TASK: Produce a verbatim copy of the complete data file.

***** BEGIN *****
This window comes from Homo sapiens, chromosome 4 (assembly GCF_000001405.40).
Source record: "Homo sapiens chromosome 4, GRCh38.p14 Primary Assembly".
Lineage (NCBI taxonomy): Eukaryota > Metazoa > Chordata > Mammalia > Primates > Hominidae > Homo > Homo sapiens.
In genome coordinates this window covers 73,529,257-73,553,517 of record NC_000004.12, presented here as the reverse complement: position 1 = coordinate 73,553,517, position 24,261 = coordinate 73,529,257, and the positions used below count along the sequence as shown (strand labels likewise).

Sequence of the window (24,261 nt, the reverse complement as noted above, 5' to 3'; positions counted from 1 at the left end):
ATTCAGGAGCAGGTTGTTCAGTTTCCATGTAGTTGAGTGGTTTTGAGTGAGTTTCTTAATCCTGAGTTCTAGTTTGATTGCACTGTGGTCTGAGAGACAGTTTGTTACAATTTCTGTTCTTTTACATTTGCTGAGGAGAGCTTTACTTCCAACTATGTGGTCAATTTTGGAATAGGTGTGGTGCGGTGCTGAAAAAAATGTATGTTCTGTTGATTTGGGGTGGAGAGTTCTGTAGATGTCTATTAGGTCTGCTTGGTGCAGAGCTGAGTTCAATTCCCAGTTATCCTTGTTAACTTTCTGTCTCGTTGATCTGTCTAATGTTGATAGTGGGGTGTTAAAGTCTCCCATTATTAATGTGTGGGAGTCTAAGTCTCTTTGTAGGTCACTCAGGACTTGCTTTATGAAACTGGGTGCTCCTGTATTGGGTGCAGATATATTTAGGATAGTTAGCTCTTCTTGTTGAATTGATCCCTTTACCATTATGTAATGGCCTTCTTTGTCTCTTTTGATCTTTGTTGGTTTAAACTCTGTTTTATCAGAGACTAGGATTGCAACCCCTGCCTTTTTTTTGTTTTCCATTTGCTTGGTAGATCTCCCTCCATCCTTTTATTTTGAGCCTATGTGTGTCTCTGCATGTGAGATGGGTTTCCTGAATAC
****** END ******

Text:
This window comes from Homo sapiens, chromosome 4 (assembly GCF_000001405.40).
Source record: "Homo sapiens chromosome 4, GRCh38.p14 Primary Assembly".
Lineage (NCBI taxonomy): Eukaryota > Metazoa > Chordata > Mammalia > Primates > Hominidae > Homo > Homo sapiens.
In genome coordinates this window covers 73,529,257-73,553,517 of record NC_000004.12, presented here as the reverse complement: position 1 = coordinate 73,553,517, position 24,261 = coordinate 73,529,257, and the positions used below count along the sequence as shown (strand labels likewise).

Sequence of the window (24,261 nt, the reverse complement as noted above, 5' to 3'; positions counted from 1 at the left end):
ATTCAGGAGCAGGTTGTTCAGTTTCCATGTAGTTGAGTGGTTTTGAGTGAGTTTCTTAATCCTGAGTTCTAGTTTGATTGCACTGTGGTCTGAGAGACAGTTTGTTACAATTTCTGTTCTTTTACATTTGCTGAGGAGAGCTTTACTTCCAACTATGTGGTCAATTTTGGAATAGGTGTGGTGCGGTGCTGAAAAAAATGTATGTTCTGTTGATTTGGGGTGGAGAGTTCTGTAGATGTCTATTAGGTCTGCTTGGTGCAGAGCTGAGTTCAATTCCCAGTTATCCTTGTTAACTTTCTGTCTCGTTGATCTGTCTAATGTTGATAGTGGGGTGTTAAAGTCTCCCATTATTAATGTGTGGGAGTCTAAGTCTCTTTGTAGGTCACTCAGGACTTGCTTTATGAAACTGGGTGCTCCTGTATTGGGTGCAGATATATTTAGGATAGTTAGCTCTTCTTGTTGAATTGATCCCTTTACCATTATGTAATGGCCTTCTTTGTCTCTTTTGATCTTTGTTGGTTTAAACTCTGTTTTATCAGAGACTAGGATTGCAACCCCTGCCTTTTTTTTGTTTTCCATTTGCTTGGTAGATCTCCCTCCATCCTTTTATTTTGAGCCTATGTGTGTCTCTGCATGTGAGATGGGTTTCCTGAATAC